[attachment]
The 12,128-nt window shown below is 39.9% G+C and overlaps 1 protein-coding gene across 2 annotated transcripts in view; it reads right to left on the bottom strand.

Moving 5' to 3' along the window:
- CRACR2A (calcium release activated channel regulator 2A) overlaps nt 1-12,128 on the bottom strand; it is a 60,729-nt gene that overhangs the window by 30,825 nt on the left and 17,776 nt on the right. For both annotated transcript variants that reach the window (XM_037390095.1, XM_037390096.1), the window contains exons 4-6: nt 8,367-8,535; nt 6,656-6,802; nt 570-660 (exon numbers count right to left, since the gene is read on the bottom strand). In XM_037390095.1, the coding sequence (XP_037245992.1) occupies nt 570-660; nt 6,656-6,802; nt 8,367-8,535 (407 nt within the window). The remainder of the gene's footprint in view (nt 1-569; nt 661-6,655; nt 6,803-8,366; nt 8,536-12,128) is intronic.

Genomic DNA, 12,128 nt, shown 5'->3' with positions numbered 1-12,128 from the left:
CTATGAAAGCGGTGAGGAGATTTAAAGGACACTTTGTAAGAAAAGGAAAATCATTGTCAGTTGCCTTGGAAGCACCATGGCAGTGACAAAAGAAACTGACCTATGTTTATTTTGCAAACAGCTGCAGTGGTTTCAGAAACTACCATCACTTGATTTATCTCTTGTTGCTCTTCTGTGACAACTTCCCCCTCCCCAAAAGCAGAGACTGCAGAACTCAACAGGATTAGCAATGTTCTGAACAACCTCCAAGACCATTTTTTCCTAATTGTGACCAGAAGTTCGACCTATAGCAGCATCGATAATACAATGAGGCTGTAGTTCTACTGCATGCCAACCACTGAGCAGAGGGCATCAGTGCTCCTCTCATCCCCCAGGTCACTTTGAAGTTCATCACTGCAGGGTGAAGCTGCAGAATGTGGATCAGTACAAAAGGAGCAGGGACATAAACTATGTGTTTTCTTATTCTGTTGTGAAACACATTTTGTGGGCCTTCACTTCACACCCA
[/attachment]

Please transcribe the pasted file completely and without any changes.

The 12,128-nt window shown below is 39.9% G+C and overlaps 1 protein-coding gene across 2 annotated transcripts in view; it reads right to left on the bottom strand.

Moving 5' to 3' along the window:
- CRACR2A (calcium release activated channel regulator 2A) overlaps nt 1-12,128 on the bottom strand; it is a 60,729-nt gene that overhangs the window by 30,825 nt on the left and 17,776 nt on the right. For both annotated transcript variants that reach the window (XM_037390095.1, XM_037390096.1), the window contains exons 4-6: nt 8,367-8,535; nt 6,656-6,802; nt 570-660 (exon numbers count right to left, since the gene is read on the bottom strand). In XM_037390095.1, the coding sequence (XP_037245992.1) occupies nt 570-660; nt 6,656-6,802; nt 8,367-8,535 (407 nt within the window). The remainder of the gene's footprint in view (nt 1-569; nt 661-6,655; nt 6,803-8,366; nt 8,536-12,128) is intronic.

Genomic DNA, 12,128 nt, shown 5'->3' with positions numbered 1-12,128 from the left:
CTATGAAAGCGGTGAGGAGATTTAAAGGACACTTTGTAAGAAAAGGAAAATCATTGTCAGTTGCCTTGGAAGCACCATGGCAGTGACAAAAGAAACTGACCTATGTTTATTTTGCAAACAGCTGCAGTGGTTTCAGAAACTACCATCACTTGATTTATCTCTTGTTGCTCTTCTGTGACAACTTCCCCCTCCCCAAAAGCAGAGACTGCAGAACTCAACAGGATTAGCAATGTTCTGAACAACCTCCAAGACCATTTTTTCCTAATTGTGACCAGAAGTTCGACCTATAGCAGCATCGATAATACAATGAGGCTGTAGTTCTACTGCATGCCAACCACTGAGCAGAGGGCATCAGTGCTCCTCTCATCCCCCAGGTCACTTTGAAGTTCATCACTGCAGGGTGAAGCTGCAGAATGTGGATCAGTACAAAAGGAGCAGGGACATAAACTATGTGTTTTCTTATTCTGTTGTGAAACACATTTTGTGGGCCTTCACTTCACACCCA